When America was first born, women painted their lips; Martha Washington even had her own recipe for what she called “the finest lip salve in the world.” But, as Ilyse S. Carter writes in her new book, “The Red Menace: How Lipstick Changed the Face of American History” (Prometheus, out now), not everyone liked it.
Preachers railed against it. Legislatures tried to outlaw it. Lipstick was seen as vain, frivolous, un-American (inordinately French or — gasp! — “Oriental”) and even evil. In 1921, the Women’s Christian Temperance Union, who had gotten alcohol banned in the US, decided to go after lipstick, too, but ultimately declared the flapper floozies who wore such face paint, “hopeless” and “not the sort we can educate.”
In the 1930s, that changed. Hollywood popularized lipstick, with starlets and their makeup artists divulging their favorite products and beauty tips to lifestyle magazines. Then the Great Depression hit. As more and more women had to enter the workforce to help their families, they needed to put their best face forward, and makeup — less expensive than, say, a new suit — became indispensable. In 1936, Good Housekeeping told women, “Beauty Is a Part of Your Job,” warning that “brains and a diploma, ambition and common sense” are pointless if presented in “shoddy packages.”
During World War II, lipstick acquired new shades of meaning. Axis leaders Hitler and Mussolini both condemned makeup. The Third Reich claimed that Aryans, in their natural beauty, didn’t need the stuff, particularly lipstick, associated with depraved Weimar Berlin, as well as the foreigners and Jews Hitler so despised. One Nazi official, Julius Streicher, threatened: “Women who wore lipstick had better not come here.”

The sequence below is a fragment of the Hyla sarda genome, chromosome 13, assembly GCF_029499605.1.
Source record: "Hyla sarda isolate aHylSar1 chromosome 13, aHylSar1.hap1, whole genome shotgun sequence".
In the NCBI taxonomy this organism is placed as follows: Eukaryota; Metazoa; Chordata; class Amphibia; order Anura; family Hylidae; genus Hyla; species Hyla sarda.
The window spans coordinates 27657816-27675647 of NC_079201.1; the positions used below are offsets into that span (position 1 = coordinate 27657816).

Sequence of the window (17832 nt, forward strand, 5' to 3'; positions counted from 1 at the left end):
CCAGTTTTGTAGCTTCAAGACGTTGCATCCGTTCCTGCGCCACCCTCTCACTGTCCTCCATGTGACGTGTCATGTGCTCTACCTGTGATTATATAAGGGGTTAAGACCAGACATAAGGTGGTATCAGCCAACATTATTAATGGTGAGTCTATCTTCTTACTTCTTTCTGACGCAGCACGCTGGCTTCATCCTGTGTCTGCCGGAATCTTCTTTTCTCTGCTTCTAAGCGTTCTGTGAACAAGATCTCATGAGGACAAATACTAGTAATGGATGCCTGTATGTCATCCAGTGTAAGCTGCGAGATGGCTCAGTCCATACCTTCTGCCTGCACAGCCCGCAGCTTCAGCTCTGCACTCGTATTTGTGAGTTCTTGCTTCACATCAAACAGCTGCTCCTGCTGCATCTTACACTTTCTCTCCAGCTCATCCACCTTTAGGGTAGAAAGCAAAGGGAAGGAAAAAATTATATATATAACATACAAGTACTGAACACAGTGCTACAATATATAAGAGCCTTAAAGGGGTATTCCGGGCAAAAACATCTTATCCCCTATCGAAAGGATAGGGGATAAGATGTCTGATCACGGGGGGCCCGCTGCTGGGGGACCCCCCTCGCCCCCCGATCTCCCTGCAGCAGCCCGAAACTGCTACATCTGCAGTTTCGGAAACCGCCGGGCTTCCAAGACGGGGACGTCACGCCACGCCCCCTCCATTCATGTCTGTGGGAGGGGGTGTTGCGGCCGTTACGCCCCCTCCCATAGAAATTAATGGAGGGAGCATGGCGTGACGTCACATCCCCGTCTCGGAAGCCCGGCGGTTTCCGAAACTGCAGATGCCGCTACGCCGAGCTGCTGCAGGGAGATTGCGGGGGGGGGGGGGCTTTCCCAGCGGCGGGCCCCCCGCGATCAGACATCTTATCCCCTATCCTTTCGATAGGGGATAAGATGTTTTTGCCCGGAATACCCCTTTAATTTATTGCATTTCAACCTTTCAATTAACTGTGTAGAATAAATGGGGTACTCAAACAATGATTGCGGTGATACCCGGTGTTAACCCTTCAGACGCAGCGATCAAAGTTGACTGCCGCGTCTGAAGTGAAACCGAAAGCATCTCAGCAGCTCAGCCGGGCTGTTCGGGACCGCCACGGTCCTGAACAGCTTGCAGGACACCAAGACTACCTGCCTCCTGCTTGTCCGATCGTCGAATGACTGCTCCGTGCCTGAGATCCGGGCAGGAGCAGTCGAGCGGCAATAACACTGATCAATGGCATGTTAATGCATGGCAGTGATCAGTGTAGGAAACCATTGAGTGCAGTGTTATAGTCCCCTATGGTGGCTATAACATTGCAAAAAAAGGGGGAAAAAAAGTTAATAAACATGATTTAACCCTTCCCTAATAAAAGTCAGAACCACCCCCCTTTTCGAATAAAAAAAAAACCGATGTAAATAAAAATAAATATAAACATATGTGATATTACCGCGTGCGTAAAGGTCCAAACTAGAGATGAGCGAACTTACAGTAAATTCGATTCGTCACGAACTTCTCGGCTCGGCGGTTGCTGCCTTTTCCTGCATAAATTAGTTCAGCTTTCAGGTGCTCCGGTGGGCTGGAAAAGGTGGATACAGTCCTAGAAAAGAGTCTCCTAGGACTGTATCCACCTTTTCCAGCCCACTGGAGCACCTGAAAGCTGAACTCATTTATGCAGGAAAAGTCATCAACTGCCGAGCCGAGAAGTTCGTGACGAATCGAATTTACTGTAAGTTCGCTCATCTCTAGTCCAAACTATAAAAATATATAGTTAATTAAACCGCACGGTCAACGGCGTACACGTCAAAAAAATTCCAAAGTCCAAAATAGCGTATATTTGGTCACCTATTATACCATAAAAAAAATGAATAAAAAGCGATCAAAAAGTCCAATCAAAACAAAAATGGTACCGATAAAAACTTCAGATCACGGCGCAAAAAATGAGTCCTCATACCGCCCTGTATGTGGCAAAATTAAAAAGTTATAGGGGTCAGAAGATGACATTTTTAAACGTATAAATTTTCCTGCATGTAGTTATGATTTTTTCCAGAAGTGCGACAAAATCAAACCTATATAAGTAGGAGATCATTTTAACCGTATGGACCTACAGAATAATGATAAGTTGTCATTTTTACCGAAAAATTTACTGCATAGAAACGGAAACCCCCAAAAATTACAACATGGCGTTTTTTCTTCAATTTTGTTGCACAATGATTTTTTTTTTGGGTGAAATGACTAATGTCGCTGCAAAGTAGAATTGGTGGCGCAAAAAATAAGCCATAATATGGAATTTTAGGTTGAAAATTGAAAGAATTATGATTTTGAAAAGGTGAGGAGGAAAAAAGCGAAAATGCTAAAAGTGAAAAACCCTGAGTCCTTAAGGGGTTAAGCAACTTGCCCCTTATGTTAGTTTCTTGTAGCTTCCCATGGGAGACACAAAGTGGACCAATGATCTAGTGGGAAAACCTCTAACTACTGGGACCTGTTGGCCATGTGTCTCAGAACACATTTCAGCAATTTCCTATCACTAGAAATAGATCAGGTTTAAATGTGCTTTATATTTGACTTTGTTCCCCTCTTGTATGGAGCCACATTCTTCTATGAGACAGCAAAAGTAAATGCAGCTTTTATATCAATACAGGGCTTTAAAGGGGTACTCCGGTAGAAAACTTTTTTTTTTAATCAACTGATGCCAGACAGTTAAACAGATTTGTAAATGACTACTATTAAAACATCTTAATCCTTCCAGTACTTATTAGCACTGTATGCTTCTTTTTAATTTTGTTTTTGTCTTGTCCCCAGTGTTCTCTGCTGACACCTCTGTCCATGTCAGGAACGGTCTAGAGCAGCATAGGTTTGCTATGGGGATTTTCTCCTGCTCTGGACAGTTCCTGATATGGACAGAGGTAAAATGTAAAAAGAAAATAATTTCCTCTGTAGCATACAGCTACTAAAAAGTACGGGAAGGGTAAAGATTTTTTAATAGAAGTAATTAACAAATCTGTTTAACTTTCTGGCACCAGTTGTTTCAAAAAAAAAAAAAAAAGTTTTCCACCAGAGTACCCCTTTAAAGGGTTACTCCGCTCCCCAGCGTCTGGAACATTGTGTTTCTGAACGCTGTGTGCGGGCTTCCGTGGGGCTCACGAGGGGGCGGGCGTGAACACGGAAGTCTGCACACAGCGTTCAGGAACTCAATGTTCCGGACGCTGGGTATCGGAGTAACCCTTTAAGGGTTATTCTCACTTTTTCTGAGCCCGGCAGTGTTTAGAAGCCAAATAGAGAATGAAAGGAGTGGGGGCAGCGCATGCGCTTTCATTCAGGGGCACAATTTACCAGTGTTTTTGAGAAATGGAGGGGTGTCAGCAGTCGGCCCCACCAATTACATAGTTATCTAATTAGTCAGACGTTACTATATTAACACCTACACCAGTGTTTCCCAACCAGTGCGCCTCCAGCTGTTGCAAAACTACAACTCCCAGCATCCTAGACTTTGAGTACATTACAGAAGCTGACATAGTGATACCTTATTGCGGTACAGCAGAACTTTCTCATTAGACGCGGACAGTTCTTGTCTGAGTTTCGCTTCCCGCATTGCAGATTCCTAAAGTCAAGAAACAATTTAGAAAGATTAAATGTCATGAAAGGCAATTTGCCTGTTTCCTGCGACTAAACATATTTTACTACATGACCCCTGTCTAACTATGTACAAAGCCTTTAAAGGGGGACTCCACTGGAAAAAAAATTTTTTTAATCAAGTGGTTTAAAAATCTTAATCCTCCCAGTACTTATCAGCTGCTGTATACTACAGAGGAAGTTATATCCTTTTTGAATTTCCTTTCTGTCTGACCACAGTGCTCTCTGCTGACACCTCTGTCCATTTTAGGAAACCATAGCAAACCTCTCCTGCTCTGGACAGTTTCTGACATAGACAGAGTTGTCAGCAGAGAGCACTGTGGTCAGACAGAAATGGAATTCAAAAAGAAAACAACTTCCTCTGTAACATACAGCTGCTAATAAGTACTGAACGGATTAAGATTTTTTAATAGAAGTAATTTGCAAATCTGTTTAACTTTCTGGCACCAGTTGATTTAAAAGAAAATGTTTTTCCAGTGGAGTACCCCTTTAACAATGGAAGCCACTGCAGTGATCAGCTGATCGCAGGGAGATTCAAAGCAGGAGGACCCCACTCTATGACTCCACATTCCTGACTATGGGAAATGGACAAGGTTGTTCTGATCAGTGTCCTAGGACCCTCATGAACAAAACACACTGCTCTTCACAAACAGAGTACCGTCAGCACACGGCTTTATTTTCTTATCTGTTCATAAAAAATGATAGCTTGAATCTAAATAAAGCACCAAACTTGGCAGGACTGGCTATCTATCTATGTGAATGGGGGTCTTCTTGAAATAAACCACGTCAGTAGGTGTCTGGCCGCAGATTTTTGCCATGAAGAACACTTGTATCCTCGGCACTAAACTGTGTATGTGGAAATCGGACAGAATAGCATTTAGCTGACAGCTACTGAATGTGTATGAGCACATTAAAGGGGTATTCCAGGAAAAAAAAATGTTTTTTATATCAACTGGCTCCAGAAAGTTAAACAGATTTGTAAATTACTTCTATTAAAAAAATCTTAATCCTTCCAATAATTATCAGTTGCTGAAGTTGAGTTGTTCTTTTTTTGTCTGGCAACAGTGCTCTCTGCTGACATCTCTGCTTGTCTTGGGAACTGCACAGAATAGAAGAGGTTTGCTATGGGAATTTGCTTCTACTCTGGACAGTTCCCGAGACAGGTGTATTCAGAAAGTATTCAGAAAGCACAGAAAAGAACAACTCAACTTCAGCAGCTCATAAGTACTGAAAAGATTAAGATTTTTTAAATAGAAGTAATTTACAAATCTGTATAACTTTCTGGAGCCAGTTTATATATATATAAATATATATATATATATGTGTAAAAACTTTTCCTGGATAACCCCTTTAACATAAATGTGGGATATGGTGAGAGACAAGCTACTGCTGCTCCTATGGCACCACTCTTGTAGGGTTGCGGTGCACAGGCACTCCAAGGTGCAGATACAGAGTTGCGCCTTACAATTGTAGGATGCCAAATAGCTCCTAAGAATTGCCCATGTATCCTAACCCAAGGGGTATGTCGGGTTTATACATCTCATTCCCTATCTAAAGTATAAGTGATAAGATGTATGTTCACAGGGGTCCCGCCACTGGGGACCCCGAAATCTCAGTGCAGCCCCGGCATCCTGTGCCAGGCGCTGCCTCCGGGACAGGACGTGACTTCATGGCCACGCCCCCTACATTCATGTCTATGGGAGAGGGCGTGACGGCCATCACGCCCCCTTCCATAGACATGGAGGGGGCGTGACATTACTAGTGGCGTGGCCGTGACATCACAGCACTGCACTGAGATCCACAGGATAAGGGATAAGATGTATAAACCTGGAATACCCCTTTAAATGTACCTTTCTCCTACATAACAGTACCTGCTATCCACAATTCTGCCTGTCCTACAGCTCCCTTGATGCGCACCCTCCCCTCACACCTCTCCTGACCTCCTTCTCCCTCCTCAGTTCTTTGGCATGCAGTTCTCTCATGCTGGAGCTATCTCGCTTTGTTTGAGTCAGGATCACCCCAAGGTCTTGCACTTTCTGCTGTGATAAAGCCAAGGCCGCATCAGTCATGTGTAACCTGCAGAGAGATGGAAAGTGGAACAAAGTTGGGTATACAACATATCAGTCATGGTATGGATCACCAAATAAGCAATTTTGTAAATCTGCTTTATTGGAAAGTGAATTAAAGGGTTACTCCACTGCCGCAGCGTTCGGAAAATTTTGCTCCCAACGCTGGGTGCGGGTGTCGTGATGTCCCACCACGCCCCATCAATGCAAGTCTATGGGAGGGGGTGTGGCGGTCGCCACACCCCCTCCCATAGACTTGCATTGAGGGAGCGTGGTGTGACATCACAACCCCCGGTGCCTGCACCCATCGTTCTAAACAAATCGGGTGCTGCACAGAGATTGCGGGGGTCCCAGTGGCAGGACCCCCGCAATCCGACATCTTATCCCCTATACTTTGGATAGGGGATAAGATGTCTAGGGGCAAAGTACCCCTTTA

The US, then, called in the “big guns.” Cosmetics maven Elizabeth Arden famously created free makeup kits for members of the American Marine Corps Women’s Reserve, complete with a lipstick that matched the red piping of their uniforms, so they could fight fascism in style. But Carter writes the defense department also asked Arden’s rival, the pint-sized Helena Rubinstein, for her advice too.
A Washington Post reporter at the time noted that the nearly 70-year-old Rubinstein was working with the Women’s Army Auxiliary Corps to develop “a program of good grooming that will fit present and future defense needs.” These included exercises for posture and quick makeup tips. As for lipstick, the reporter noted, “Mme. Rubinstein thinks a clear, vibrant red [lip] accents the various colored defense uniforms to best advantage.”
“Good grooming will be more important than ever,” Rubinstein predicted. “For a woman draws her courage, her hope, and her strength from her knowledge that she is attractive and well-groomed.”
Lawmakers — and cosmetics companies — took that to heart. Propaganda posters featured women like Rosie the Riveter in rosy-red lips. The government deemed lipstick too important to ration, as women needed it to maintain their femininity while working in the factories and on the front lines of the war effort. As one soldier told Vogue: “To look unattractive these days is downright morale breaking and should be considered treason!”
Meanwhile, nearly every American cosmetic brand introduced a new patriotic-themed lip color, from Rubinstein’s Regimental Red to Arden’s Victory Red, Tussy’s Fighting Red, Lentheric’s Rocket Red and more.
“It was who they were now, so much so that the word lipstick meant womanhood,” Carter writes.
After the Allies beat the Nazis, Americans continued to wield red lipstick as a blunt weapon — against the dour aesthetics of the Soviet Union, say, or against religious fundamentalism. It hasn’t always worked, but even after a global pandemic, red lipstick no longer seems like a trivial accent, but a way of life — as American as apple pie.
“It was sex appeal paired with national pride in a spectrum of scarlet shades that added new verve to the red, white, and blue,” Carter writes. “It was patriotism you could carry in your purse.”
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